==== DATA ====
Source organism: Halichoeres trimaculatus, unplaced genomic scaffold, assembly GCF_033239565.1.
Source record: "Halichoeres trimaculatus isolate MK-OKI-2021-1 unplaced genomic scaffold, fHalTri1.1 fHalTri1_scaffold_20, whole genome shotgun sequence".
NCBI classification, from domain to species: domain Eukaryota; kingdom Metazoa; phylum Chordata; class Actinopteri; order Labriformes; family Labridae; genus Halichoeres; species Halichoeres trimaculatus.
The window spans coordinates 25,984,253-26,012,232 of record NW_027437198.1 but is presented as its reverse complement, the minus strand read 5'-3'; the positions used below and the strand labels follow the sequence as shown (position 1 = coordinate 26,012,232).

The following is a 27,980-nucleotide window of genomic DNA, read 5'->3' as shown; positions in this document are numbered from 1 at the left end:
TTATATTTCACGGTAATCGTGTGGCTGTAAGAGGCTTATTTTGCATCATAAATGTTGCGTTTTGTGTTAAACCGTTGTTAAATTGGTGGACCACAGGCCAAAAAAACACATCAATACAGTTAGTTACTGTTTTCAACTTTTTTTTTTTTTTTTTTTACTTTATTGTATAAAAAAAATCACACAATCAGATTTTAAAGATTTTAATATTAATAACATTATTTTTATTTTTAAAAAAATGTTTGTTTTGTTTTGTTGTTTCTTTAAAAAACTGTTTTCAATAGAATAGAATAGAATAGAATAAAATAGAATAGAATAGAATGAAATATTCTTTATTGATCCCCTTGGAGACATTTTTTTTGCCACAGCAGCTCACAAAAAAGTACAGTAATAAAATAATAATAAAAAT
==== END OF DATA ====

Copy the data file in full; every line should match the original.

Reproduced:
Source organism: Halichoeres trimaculatus, unplaced genomic scaffold, assembly GCF_033239565.1.
Source record: "Halichoeres trimaculatus isolate MK-OKI-2021-1 unplaced genomic scaffold, fHalTri1.1 fHalTri1_scaffold_20, whole genome shotgun sequence".
NCBI classification, from domain to species: domain Eukaryota; kingdom Metazoa; phylum Chordata; class Actinopteri; order Labriformes; family Labridae; genus Halichoeres; species Halichoeres trimaculatus.
The window spans coordinates 25,984,253-26,012,232 of record NW_027437198.1 but is presented as its reverse complement, the minus strand read 5'-3'; the positions used below and the strand labels follow the sequence as shown (position 1 = coordinate 26,012,232).

The following is a 27,980-nucleotide window of genomic DNA, read 5'->3' as shown; positions in this document are numbered from 1 at the left end:
TTATATTTCACGGTAATCGTGTGGCTGTAAGAGGCTTATTTTGCATCATAAATGTTGCGTTTTGTGTTAAACCGTTGTTAAATTGGTGGACCACAGGCCAAAAAAACACATCAATACAGTTAGTTACTGTTTTCAACTTTTTTTTTTTTTTTTTTTACTTTATTGTATAAAAAAAATCACACAATCAGATTTTAAAGATTTTAATATTAATAACATTATTTTTATTTTTAAAAAAATGTTTGTTTTGTTTTGTTGTTTCTTTAAAAAACTGTTTTCAATAGAATAGAATAGAATAGAATAAAATAGAATAGAATAGAATGAAATATTCTTTATTGATCCCCTTGGAGACATTTTTTTTGCCACAGCAGCTCACAAAAAAGTACAGTAATAAAATAATAATAAAAAT